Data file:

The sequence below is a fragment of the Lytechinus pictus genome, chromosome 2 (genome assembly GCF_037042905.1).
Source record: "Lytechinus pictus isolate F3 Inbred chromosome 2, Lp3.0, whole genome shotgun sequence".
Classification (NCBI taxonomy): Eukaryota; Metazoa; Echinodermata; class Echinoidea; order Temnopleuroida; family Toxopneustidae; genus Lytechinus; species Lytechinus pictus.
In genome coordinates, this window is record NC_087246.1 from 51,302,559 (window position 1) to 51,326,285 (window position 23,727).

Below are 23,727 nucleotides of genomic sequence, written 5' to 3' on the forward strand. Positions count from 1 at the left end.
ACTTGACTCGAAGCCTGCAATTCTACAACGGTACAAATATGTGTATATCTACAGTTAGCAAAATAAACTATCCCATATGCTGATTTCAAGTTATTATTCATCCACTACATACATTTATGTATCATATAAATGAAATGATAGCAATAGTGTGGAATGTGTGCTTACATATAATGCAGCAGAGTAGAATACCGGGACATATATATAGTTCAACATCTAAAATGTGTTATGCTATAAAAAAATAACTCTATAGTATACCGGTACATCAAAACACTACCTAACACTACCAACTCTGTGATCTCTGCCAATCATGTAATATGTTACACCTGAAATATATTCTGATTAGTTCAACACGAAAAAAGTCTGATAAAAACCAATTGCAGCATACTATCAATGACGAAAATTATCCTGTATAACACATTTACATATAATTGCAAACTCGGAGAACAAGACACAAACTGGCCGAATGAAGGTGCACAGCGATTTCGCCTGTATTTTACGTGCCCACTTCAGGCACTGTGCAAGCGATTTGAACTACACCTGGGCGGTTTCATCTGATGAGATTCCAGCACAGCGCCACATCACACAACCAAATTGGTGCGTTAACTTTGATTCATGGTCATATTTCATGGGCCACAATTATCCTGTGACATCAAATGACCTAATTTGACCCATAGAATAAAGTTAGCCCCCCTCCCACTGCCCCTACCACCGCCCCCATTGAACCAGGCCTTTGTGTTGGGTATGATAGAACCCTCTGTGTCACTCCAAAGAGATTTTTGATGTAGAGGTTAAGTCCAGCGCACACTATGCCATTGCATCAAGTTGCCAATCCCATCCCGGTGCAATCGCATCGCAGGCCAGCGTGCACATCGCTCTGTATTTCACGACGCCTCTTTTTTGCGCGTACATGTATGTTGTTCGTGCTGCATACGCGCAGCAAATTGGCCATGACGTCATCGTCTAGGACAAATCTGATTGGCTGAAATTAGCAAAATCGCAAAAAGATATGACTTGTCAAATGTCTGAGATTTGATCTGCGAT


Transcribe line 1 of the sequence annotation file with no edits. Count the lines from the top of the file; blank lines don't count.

The sequence below is a fragment of the Lytechinus pictus genome, chromosome 2 (genome assembly GCF_037042905.1).